On March 4, 2015, the Canadian Taxpayers Federation (CTF) held its 17th annual Teddy Waste Awards ceremony, celebrating the best of the worst in government waste. CTF Federal Director Aaron Wudrick served as host, joined by the CTF’s pig mascot Porky the Waster Hater.
The Teddy, the pig-shaped award given annually by the CTF to government’s worst waste offenders, is named for Ted Weatherill, a former federal appointee who racked up almost $150,000 in miscellaneous expenses – including a $700 lunch for two people – and was fired in the late 1990s.
“We’re tough on all government waste, but sometimes the best way to strike a nerve is to tell some of the most absurd stories,” said Wudrick. “And sadly, the capacity for government to dream up new ways to waste money seems infinite.”
Provincial Teddy Winner: Ontario’s Ministry of Energy for “Expensive, Broken, and Flammable Smart Meters”
“And I have the Provincial envelope here. … The winner is … Ontario’s Ministry of Energy, for their ‘not so smart’ meters. Congratulations and condolences to the taxpayers of Ontario.”
Under a 2004 plan developed by the Ministry of Energy to reduce energy consumption, Ontario’s electricity distributors have installed 4.8 million smart meters across the province. But Ontario’s Auditor General revealed that the cost of installing these meters had reached $1.9 billion – nearly twice the original estimated cost, with still more costs expected. The smart meters charge more for electricity during peak hours and less for off-peak hours, the idea being that electrical demand can be shifted and fewer power generation plants will need be constructed in the future.
In addition to being over budget, the new smart meters also seem to be causing fires. Ontario’s Fire marshal linked 23 fire incidents to smart meters. (Smart meters have also been causing fires in Saskatchewan, and they were forced to remove more than 100,000 of them.) Ontario is only removing 5,400 smart meters so far.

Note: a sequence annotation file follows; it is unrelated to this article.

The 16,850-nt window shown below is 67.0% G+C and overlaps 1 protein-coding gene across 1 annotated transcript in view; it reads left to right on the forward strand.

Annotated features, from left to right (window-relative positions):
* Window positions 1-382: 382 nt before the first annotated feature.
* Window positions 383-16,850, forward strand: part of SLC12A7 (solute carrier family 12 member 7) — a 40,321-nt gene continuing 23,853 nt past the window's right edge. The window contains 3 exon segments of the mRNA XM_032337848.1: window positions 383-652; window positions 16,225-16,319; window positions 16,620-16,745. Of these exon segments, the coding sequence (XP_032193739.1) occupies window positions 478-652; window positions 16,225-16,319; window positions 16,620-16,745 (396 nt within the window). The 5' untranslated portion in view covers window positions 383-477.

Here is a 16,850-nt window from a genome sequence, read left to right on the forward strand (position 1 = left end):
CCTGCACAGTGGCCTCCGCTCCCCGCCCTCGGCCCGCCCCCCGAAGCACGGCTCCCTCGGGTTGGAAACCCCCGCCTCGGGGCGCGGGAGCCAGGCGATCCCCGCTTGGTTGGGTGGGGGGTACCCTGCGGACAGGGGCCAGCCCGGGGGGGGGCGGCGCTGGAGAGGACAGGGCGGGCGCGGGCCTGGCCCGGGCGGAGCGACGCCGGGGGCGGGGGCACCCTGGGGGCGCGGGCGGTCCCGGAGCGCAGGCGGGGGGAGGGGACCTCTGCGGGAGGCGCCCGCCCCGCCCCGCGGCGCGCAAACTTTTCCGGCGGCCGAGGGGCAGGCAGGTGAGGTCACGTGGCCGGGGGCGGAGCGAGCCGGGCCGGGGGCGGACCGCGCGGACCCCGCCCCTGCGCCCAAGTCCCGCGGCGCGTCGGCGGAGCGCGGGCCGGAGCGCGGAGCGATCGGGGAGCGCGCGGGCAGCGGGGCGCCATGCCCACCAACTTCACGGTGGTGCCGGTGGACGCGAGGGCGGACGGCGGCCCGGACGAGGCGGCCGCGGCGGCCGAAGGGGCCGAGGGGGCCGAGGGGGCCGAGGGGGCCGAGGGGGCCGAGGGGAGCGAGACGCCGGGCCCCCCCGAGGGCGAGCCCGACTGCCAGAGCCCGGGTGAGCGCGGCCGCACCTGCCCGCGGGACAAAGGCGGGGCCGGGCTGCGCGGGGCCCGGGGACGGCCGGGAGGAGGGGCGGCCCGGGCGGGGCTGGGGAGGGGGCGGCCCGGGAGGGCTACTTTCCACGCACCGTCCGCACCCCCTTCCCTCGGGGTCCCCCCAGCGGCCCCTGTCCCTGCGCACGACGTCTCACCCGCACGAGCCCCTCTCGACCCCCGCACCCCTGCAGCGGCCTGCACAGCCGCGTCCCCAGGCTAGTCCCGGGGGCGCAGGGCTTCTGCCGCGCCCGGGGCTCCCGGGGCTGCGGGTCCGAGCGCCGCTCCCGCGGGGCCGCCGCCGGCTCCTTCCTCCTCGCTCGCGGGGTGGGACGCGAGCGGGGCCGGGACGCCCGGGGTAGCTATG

Worst of all, the smart meters haven’t worked (sometimes literally: 812,000, or about 1/6 of all smart meters, have never transmitted to the provincial data center at all): power use hasn’t dropped during peak periods; it has actually increased slightly. The Auditor General noted that “projected net benefits of at approximately $600 million over 15 years were significantly overstated by at least $512 million.” Add in the massive cost overrun, and taxpayers are still out nearly a billion dollars for a project that by any empirical measure has been a complete disaster.
“Ontario has certainly provided a raft of egregious examples of waste in recent years,” continued Wudrick. “But the smart meters boondoggle ticks off so many eye-watering boxes: massive costs; unintended consequences; poor value for money, and of course a total failure to achieve the original policy objective.”
The Provincial Energy Minister in Denial
This website has recently posted articles demonstrating that:
Also refer to a recent news article “Hydro-Quebec rocked by resignations amid smart-meter flap.”
Despite the overwhelming evidence that smart meters have failed as an unmitigated disaster, especially in Ontario, the Energy Minister is still in full denial.
Energy Minister Bob Chiarelli says that the government may just need to increase the cost differential in time-of-use electricity to further force people to reduce their energy usage or switch electricity use to off-peak times.
Time-of-use rates are, of course, part of the problem, not the solution in terms of helping the consumer.
The Canadian Taxpayers Federation may be motivated by good intentions but Chiarelli said he takes the group’s findings with a grain of salt. “The story of smart meters is a good story,” he said. The meters have eliminated the need for distribution companies to pay staff to walk door-to-door for readings, Chiarelli said.
Subsequent to the above statement by the Energy Minister, social media lit up with Tweets on how Chiarelli is apparently bragging about the one “benefit” of smart meters he could find, i.e., that utility companies have been able to lay off thousands of meter readers. How out of touch with reality can one person be?
The CTF government “waste award” brings to mind some recent comments by Timothy Schoechle, Ph.D. in characterizing the statements in the United States from a senior Department of Energy official:
“We had a huge amount of money that had to be spent on smart grid, and we didn’t have anything off-the-shelf that we could call smart grid except these meters that were designed 20 years ago.”
With this type of mindset, you can definitely understand how the latest investments in smart meter technology represent a huge waste of money. Rather than continuing with the current misguided boondoggle projects for smart meters, let’s use the money to actually do something worthwhile in terms of improving the utility infrastructure.
By any objective measure, smart meters expose the consumer to many more risks than benefits. It is hoped that the Ontario government “waste award” (and its symbolism) will resonate with consumers not just in Ontario but around the world.
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